Our usually calm and gentle awakening and arising process suffered a set back this morning. While I was, as they say, “at my toilet”, something put the fear of God into a covey of California quail that was foraging beside the house. The quail took to the air with much squawking but one of their number didn’t quite make it over the house. Instead, there was a tremendous crash as it flew straight into the wooden siding. It sounded more like the bough of a tree hitting us to me but Carol had seen something of what happened and explained.
Carol’s the brave one – I am squeamish about dead or, even worse, injured animals. She went and investigated and discovered the hapless bird on the ground still breathing. It could have been stunned so we left it a while to see if it recovered. Its breathing soon ceased. The surviving quail seemed to realize that one of their number had gone missing and, having escaped whatever original danger spooked them, returned to investigate. A couple went over to the body of their late companion and then wandered off. Intriguing behaviour. We’ve seen a covey a number of times so I suspect that these quail are resident.
It was going to be a slow news day since we were destined to get a little stir-crazy sitting in waiting for the delivery of a case of wine. The wine was originally scheduled to arrive “sometime before 6:00 PM”. Fortunately, Carol managed to contact someone who, in turn, managed to adjust the schedule to between 2:00 and 2:30. So, let’s continue the bird theme.
Whilst sitting on the deck soaking up the sunshine, Carol spotted a woodpecker in one of the nearby trees. We’d previously been treated to a visit by a species localized to the west coast of California, Nuttall’s Woodpecker. After a little investigation on the “All About Birds” web site, our new visitor, we think, proved to be the more common and wider-spread Downy Woodpecker. Downy Woodpeckers apparently readily join other birds and this one was certainly amongst some Chestnut-backed Chickadees.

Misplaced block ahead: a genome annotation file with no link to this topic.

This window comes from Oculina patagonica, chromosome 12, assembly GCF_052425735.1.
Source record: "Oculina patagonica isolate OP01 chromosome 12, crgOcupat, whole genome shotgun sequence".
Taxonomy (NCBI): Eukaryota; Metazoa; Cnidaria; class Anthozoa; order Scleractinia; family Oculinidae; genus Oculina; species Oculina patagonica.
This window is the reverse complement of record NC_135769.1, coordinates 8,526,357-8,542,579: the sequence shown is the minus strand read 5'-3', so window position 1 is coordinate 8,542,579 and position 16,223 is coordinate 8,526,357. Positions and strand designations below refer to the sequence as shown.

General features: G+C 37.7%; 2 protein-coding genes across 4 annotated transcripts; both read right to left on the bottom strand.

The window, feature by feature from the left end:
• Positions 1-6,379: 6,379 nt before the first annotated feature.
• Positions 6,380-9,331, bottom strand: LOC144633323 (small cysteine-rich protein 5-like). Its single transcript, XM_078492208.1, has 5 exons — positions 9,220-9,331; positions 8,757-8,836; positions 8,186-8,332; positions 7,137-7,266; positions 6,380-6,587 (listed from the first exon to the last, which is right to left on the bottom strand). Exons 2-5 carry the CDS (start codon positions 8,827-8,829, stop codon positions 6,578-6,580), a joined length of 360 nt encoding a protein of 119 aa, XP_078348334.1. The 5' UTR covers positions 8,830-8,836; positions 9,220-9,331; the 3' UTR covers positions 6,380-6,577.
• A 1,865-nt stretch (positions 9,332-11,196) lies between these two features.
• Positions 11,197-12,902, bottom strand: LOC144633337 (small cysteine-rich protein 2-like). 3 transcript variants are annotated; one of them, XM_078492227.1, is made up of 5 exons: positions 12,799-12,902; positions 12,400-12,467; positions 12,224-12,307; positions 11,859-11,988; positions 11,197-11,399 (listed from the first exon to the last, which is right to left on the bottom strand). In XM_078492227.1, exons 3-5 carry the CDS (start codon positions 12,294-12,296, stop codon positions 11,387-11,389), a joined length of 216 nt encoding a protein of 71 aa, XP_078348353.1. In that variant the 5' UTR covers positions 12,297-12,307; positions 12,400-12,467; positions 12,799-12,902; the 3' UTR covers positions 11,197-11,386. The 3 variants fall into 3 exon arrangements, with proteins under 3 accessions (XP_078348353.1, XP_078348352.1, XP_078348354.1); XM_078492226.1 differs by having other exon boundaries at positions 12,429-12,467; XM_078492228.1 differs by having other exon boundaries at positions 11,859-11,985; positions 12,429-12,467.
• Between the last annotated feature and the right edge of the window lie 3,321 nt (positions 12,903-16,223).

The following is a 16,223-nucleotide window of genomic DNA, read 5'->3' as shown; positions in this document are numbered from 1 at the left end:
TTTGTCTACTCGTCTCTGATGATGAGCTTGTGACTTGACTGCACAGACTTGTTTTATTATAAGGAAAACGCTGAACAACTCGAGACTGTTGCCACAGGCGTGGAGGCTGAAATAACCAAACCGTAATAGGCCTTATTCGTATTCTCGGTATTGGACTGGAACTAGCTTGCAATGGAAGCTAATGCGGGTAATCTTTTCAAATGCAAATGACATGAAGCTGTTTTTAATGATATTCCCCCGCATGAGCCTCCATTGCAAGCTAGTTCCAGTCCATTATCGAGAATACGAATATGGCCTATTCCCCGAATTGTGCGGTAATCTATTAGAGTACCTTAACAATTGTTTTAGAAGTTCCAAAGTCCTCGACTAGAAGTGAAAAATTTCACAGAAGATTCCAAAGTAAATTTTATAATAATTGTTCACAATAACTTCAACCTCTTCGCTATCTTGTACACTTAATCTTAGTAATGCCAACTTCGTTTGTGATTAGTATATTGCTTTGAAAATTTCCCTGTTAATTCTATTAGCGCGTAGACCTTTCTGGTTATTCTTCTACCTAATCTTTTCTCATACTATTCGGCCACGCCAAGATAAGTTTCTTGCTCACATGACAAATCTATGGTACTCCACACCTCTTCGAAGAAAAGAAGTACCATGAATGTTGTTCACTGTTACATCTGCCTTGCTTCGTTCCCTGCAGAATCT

There are a few flowers around the house, including a head or two of agapanthus (which should, I’d have thought, be agapanthi in the plural) that still seem to have some nectar and have been visited on one or two occasions by what I think is a female Ana’s Hummingbird. We’ve seen the same type of hummingbird flitting around the flowers at the Corte Madera shopping mall and at Steve and Kathy Delman’s house. Today, it flew through by us on the deck but failed to stop at the remaining flowers. They are both very quick and tiny so darn difficult to snap. I know, I was trying at the Corte Madera mall to the initial consternation of the mall security guards who seem concerned that photographers are industrial spies.
I was considerably more successful grabbing some shots of the much larger and slower Brown Pelican which treated me to a fishing trip to Drake’s Bay, yesterday. It made a couple of visits while we were there and was occasionally lunged at fish in the rollers before they broke into surf on the beach. The lunging was quite fast and, as I have previously noted, these birds are nowhere near as ungainly as they might appear. Now I’m intrigued as to what fish it was finding.
Down in Point Reyes Station we spotted a group of Red-winged Blackbirds. These might be one of the most abundant birds in North America but to those of us unfamiliar with this continent’s bird life, they make quite an interesting sight, nonetheless.
In addition to the widely spread and abundant Turkey Vultures, which seem to have a disturbing habit of keeping their eyes on both us, lest we suddenly turn into food, and our lunch, lest we drop it, there are herds of Wild Turkeys roaming the countryside. (Turkey Vultures hunt by scent and this shot seems to show well the large nostrils.) Today we saw a group of a dozen or so wandering through a field in Nicasio as we drove to the Delman’s house for a very enjoyable dinner.